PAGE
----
by Bradford A. Mullen
The generic meaning of sanctification is “the state of proper functioning.” To sanctify someone or something is to set that person or thing apart for the use intended by its designer. A pen is “sanctified” when used to write. Eyeglasses are “sanctified” when used to improve sight. In the theological sense, things are sanctified when they are used for the purpose God intends. A human being is sanctified, therefore, when he or she lives according to God’s design and purpose.
The Greek word translated “sanctification” (hagiasmos [aJgiasmov”]) means “holiness.” To sanctify, therefore, means “to make holy.” In one sense only God is holy ( Isaiah 6:3 ). God is separate, distinct, other. No human being or thing shares the holiness of God’s essential nature. There is one God. Yet Scripture speaks about holy things. Moreover, God calls human beings to be holyas holy as he is holy ( Leviticus 11:44 ; Matthew 5:48 ; 1 Peter 1:15-16 ). Another word for a holy person is “saint” (hagios[a&gio”]), meaning a sanctified one. The opposite of sanctified is “profane” ( Leviticus 10:10 ).
From time to time human beings are commanded to sanctify themselves. For example, God commanded the nation of Israel, “consecrate to me every firstborn male” ( Exodus 13:2 ). God said through Peter, “in your hearts set apart Christ as Lord” ( 1 Peter 3:15 ). One sanctifies Christ by responding to unbelievers meaningfully, out of a good conscience and faithful life. God calls his own to set themselves apart for that which he has set them apart. Sanctify, therefore, becomes a synonym for “trust and obey” ( Isaiah 29:23 ). Another name for this action is “consecration.” To fail to sanctify God has serious consequences ( Numbers 20:12 ).
Human beings ultimately cannot sanctify themselves. The Triune God sanctifies. The Father sanctifies ( 1 Corinthians 1:30 ) by the Spirit ( 2 Thessalonians 2:13 ; 1 Peter 1:2 ) and in the name of Christ ( 1 Corinthians 6:11 ). Yet Christian faith is not merely passive. Paul calls for active trust and obedience when he says, “Since we have these promises, dear friends, let us purify ourselves from everything that contaminates body and spirit, perfecting holiness out of reverence for God” ( 2 Corinthians 7:1 ). No one may presume on God’s grace in sanctification. Peter reminds believers to be diligent in making their calling and election sure ( 2 Peter 1:10 ).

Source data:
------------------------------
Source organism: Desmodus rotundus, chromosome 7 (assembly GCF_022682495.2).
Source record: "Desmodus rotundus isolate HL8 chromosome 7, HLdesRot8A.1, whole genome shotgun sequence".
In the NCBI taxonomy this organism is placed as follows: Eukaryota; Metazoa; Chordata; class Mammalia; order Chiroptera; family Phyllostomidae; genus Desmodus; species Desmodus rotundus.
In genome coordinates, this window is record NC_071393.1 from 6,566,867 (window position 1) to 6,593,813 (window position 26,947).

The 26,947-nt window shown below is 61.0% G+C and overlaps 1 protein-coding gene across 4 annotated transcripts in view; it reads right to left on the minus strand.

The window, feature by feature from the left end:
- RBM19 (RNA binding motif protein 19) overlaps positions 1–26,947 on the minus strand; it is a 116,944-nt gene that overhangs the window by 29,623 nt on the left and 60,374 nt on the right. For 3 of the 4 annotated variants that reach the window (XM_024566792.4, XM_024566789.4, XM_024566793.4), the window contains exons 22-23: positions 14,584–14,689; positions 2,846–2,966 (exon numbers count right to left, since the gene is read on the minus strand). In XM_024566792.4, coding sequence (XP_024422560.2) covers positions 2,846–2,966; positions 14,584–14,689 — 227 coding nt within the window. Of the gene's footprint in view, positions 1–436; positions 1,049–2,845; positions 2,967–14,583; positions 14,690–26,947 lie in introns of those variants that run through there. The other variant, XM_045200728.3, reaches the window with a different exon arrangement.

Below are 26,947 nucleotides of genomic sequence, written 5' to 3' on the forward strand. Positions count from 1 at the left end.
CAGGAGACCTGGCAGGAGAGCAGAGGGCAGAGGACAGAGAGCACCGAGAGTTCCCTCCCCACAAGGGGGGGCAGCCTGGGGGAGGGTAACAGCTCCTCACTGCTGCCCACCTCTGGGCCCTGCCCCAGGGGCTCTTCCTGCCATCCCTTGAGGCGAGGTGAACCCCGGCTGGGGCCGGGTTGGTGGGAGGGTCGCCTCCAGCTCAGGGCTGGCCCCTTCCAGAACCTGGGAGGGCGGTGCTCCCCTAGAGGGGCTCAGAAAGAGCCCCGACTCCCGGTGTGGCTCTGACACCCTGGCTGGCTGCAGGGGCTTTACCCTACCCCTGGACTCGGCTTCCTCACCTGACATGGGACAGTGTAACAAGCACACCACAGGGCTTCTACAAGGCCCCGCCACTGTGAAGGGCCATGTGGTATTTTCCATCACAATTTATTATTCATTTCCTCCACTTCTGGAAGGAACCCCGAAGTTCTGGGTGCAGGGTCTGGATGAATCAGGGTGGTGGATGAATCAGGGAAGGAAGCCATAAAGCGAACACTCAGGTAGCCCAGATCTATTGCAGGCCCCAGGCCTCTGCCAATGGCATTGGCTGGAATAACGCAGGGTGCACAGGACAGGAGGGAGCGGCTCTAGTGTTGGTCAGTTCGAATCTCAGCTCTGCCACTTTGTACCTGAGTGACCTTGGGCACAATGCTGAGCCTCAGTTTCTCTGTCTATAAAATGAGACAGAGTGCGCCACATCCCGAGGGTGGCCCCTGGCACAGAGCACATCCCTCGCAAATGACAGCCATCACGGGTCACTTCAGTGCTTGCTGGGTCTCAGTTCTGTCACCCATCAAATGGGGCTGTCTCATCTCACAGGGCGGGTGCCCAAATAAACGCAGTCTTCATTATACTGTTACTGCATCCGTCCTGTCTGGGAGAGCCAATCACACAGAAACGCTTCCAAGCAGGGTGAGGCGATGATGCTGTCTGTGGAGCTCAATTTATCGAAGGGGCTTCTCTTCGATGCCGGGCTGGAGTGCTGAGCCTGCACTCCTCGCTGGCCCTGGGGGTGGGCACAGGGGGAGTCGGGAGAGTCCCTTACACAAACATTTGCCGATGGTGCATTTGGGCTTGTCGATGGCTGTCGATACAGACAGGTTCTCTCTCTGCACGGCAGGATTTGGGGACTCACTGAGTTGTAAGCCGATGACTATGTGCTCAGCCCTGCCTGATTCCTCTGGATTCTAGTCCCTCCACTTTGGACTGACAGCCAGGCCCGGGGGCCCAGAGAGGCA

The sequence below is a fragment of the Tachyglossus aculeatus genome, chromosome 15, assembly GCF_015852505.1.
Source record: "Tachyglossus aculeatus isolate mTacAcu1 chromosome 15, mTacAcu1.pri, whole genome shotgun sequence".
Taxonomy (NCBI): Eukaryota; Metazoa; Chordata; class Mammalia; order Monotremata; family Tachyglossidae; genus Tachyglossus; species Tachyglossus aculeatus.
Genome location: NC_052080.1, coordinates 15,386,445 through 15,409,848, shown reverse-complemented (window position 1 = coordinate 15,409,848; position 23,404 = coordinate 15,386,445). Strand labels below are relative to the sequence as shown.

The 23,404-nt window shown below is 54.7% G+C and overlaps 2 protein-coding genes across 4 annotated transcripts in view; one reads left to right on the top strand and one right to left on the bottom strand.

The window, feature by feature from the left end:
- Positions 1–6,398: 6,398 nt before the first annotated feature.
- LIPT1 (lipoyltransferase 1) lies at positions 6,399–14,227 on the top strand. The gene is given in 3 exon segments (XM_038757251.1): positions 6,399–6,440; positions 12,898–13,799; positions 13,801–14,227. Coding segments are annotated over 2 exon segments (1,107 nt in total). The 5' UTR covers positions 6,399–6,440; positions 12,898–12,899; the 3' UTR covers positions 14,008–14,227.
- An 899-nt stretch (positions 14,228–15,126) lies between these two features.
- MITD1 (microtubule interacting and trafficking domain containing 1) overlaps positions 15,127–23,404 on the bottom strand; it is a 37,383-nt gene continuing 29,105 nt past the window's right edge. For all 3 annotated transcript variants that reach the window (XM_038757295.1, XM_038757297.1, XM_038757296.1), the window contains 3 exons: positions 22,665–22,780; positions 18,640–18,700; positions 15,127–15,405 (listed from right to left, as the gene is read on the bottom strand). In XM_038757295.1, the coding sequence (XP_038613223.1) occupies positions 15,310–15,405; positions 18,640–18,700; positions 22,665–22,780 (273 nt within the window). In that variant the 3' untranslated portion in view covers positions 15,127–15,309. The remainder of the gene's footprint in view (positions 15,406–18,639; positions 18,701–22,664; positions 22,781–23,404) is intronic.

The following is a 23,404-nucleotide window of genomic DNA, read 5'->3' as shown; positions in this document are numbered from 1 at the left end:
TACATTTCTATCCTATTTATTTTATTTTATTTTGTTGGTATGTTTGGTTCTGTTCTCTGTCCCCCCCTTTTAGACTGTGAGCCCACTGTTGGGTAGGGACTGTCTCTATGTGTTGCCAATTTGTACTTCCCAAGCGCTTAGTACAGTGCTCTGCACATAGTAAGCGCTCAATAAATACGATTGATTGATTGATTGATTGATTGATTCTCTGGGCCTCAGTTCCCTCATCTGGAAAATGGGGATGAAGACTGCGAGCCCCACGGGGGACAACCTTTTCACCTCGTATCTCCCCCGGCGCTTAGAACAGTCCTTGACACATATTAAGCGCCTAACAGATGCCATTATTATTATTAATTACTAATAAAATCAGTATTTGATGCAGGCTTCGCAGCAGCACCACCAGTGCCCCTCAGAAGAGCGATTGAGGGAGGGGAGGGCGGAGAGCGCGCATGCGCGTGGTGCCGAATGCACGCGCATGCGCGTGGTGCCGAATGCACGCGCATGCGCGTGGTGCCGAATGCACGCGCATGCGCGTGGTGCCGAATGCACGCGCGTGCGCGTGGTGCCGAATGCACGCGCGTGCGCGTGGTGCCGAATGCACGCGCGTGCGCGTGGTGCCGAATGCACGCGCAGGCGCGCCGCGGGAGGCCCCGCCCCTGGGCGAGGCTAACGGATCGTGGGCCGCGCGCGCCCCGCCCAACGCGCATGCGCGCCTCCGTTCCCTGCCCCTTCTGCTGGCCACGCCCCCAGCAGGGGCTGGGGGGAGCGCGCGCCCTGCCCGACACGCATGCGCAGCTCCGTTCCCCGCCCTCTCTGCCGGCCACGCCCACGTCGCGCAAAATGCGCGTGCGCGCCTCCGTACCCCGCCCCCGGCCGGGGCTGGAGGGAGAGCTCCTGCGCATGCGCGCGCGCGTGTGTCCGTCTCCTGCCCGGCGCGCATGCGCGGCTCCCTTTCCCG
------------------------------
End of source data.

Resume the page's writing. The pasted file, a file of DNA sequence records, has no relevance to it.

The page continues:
A person or thing can be sanctified in two waysaccording to God’s creative purpose or according to God’s redemptive design. All sanctified in the first sense are used by God in the second sense. Not all God uses in the second sense are sanctified in the first sense.
Key Concepts. God’s usual modus operandi is to sanctify common things for his redemptive purposes, rather than to employ perfect heavenly things ( 1 Corinthians 1:26-31 ). He sanctified common coats of skin to cover Adam and Eve’s nakedness ( Genesis 3:21 ). He sanctified a common man, Abram of Ur, in order to make a great nation ( Genesis 12:1-7 ). He sanctified a common bush in the Sinai desert from which to commission a man to lead Israel out of bondage. Moses stood on “holy ground” ( Exodus 3:5 ), on a “holy mountain” ( Ezekiel 28:14 ). God made Jerusalem a “holy city” ( Nehemiah 11:1 ; Isaiah 48:2 ). In dramatic fashion, God sanctified the common womb of a common virgin girl by which to incarnate his Son. God’s presence was with her ( Luke 1:28 ). Jesus sanctified the world by his presence, “tabernacling” with us ( John 1:14 ). God’s method is grace. He alone is to be credited.
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